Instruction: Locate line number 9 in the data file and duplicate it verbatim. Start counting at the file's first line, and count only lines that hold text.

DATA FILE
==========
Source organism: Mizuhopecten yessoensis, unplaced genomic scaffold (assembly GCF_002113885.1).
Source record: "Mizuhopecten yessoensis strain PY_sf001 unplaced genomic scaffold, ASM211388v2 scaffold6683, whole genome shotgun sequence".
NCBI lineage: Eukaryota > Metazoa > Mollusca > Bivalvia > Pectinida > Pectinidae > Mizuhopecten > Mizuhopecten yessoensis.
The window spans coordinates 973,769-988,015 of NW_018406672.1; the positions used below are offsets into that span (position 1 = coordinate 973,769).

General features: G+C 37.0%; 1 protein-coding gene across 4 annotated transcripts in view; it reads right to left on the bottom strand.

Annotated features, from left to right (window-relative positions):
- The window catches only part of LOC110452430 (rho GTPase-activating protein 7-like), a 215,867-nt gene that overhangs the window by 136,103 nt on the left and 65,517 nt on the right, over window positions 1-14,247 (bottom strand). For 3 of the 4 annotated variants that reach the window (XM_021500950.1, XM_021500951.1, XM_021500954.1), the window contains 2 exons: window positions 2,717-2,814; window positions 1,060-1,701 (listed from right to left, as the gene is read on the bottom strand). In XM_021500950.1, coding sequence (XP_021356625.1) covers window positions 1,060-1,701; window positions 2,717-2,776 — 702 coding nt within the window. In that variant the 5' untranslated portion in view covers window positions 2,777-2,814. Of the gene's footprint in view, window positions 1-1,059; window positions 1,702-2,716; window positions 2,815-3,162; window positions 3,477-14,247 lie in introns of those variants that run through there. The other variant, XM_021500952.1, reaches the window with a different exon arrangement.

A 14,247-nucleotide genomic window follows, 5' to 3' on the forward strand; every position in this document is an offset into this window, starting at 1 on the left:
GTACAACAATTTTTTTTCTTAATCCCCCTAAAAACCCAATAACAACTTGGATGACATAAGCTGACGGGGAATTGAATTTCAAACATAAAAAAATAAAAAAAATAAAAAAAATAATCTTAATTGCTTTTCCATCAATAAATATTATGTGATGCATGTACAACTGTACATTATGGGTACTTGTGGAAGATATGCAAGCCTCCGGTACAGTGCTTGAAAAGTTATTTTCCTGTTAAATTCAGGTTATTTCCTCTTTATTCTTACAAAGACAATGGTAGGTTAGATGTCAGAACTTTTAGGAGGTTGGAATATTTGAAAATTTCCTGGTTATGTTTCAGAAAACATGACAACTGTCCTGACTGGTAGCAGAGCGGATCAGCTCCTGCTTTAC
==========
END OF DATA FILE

GTACAACAATTTTTTTTCTTAATCCCCCTAAAAACCCAATAACAACTTGGATGACATAAGCTGACGGGGAATTGAATTTCAAACATAAAAAAATAAAAAAAATAAAAAAAATAATCTTAATTGCTTTTCCATCAATAAATATTATGTGATGCATGTACAACTGTACATTATGGGTACTTGTGGAAGATATGCAAGCCTCCGGTACAGTGCTTGAAAAGTTATTTTCCTGTTAAATTCAGGTTATTTCCTCTTTATTCTTACAAAGACAATGGTAGGTTAGATGTCAGAACTTTTAGGAGGTTGGAATATTTGAAAATTTCCTGGTTATGTTTCAGAAAACATGACAACTGTCCTGACTGGTAGCAGAGCGGATCAGCTCCTGCTTTAC